I believe that the pack was now on a pretty part of the trail that was above Rainbow Ridge (which might have been below to our left), and Bear Country was going to dazzle everyone soon. It probably goes without saying, but I regret never riding the Pack Mules. It's a sobering thought to realize that this attraction closed forever just months after these pictures were taken, sometime in October of 1973.

I have a few more pictures with Ralph and Buttercup, coming soon!

Thursday, June 20, 2024

Main Street, 1970s

Here are two nice views from Main Street USA, from sometime in the early 1970s. 

It was a busy day - presumably Summer - and even though the sun is already slightly in the west, a surprisingly large number of guests look like they've only just entered the park and are heading northward; just think, the Haunted Mansion was still new at this point, I'll bet a lot of people were going to head straight to New Orleans Square! The patriotic bunting makes me think that this was close to the 4th of July.

A young boy poses with Mickey Mouse - the kid looks like he has "Bonkus of the Konkus". Tragic!  Other guests are being surprisingly orderly as they wait to meet The Mouse. In the background, to the left, is a souvenir stand. We can mostly see plush dolls for sale on those top shelves - I think I see a Thomas O'Malley from the Aristocats, as well as a "Lady", Pooh, Mickey, and Pluto.

Wednesday, June 19, 2024

More Adventureland at the Magic Kingdom - September, 1972

Today I am posting the last five scans from Lou Perry, featuring a very early Adventureland from the Magic Kingdom in Florida - scanned and shared with us by Sue B! 

Having never been to the Florida park, my knowledge is scant, so you guys can chime in with whatever you know. We've seen variations on some of these views before, which makes me think that Adventureland is rather small, or maybe it was back in 1972? Here we see "Traders of Timbuktu" again, I'd love to know what sort of stuff was sold in there - I'm picturing lots of imported, non-theme park items from Africa; carved and woven goods, leather items, and such.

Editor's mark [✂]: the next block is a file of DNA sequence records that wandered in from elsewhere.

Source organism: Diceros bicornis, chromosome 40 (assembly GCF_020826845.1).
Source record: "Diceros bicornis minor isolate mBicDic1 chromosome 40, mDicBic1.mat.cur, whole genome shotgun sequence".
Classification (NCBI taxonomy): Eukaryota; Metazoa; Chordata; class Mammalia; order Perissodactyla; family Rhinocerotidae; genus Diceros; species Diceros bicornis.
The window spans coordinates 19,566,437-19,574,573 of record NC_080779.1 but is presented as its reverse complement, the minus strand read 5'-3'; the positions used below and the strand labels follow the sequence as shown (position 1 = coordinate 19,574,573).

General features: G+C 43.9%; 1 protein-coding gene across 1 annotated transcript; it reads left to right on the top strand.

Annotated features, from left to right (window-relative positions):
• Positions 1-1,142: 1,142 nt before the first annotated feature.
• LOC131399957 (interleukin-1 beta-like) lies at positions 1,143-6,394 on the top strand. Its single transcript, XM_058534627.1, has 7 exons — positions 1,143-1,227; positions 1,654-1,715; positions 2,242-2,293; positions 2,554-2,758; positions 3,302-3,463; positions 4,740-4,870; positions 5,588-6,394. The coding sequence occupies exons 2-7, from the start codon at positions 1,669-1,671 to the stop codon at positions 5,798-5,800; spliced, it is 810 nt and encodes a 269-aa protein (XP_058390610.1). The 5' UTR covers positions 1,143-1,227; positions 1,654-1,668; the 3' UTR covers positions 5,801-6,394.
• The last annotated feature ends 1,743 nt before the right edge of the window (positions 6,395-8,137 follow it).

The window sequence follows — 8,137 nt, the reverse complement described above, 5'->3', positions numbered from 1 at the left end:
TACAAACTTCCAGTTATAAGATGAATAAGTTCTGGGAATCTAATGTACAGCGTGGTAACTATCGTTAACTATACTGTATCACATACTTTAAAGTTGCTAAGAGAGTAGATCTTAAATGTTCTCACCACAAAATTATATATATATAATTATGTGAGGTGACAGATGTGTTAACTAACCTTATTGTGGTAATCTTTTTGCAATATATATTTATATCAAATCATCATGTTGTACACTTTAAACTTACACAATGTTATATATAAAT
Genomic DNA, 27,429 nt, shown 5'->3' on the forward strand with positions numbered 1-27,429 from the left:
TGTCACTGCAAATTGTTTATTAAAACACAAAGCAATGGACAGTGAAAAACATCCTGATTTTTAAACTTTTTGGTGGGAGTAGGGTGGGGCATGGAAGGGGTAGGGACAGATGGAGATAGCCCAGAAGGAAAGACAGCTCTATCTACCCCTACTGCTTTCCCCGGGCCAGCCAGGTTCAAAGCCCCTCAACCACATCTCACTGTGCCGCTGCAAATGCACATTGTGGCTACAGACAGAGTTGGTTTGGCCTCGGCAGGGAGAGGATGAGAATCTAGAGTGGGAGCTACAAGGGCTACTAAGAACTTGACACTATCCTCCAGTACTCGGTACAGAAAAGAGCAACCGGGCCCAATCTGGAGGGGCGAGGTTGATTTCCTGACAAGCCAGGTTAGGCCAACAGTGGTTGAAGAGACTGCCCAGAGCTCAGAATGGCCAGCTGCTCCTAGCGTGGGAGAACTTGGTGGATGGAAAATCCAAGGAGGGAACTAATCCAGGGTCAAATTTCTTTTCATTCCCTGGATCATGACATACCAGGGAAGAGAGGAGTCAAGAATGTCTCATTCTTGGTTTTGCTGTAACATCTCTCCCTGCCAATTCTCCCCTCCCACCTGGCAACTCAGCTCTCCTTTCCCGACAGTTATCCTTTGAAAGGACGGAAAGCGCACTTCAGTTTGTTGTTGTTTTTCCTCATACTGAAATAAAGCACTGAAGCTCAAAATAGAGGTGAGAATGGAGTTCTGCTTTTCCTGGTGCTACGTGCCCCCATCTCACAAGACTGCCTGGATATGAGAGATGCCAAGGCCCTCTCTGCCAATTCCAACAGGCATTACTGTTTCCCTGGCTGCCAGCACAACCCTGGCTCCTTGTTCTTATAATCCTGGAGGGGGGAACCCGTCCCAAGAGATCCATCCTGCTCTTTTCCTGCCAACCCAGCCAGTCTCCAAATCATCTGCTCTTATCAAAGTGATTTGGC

I'm assuming that Lou was in the park bright and early, the place is practically deserted, it's incredible. To our left is a mysterious structure, but the cannons make me assume that the Swiss Family Treehouse is in that direction. Otherwise I have no idea what most of these buildings held.

I thought that this structure with the red roof might be a restaurant, but there's no sign to help; could it be the entrance to a ride? Help!

While Disneyland's Adventureland has its arched entryway, I guess this planter with carved tikis (?) and that sign were all that was needed in Florida. I kind of like it, but admit that it feels a bit underwhelming also. Note that to the extreme right we can see what might be part of Fantasyland (or Liberty Square?) in the distance.

Maybe it's just my imagination, but the tikis look a bit Crump-ish to me (as in Rolly Crump), though of course they might have been purchased at Oceanic Arts in Whittier. 

 Many thanks to Sue B. for sharing these great scans! I'm hoping she has more from Lou's 1972 trip to Walt Disney World.

Tuesday, June 18, 2024

Previously Skipped

Here are two more "previously skipped" slides - rescued from eternal damnation, and now heading to internet paradise! It's an inspiring story, really.

First up is this undated picture of the Mark Twain as it returned from its trip through the frontier, avoiding rocks and snags and rabid skunks. It's kind of a nice photo, really, I don't know why I skipped it years ago. Probably because it seemed so much like many other scans I'd already shared. That doesn't stop me now! 

Another undated slide scan shows the old Nature's Wonderland Mine Train as it chugged past along the Rivers of America (I believe Cascade Peak is out of frame to our right) before heading deep into the wilderness for a fantastic tour!

Monday, June 17, 2024

A Pair From April, 1974

Boy, it's taking forever to use up scans of slides from April, 1974 - a slide lot that is generally full of underdeveloped (i.e. dark) images. There are four more after this, and then I'm FREE! 

That being said, this first one isn't too bad - it's a nice view of the Autopia, showing how that ride went over water, and through "woodlands" for a very pretty ride. Looking at the two yellow vehicles, I'm guessing that the second car kept bumping the car in front. I used to hate that when I was a kid! Sometimes you'd really get rear-ended pretty hard. But it was just a fact of life on that ride, as you can see to the extreme left, cars just had a way of bunching up.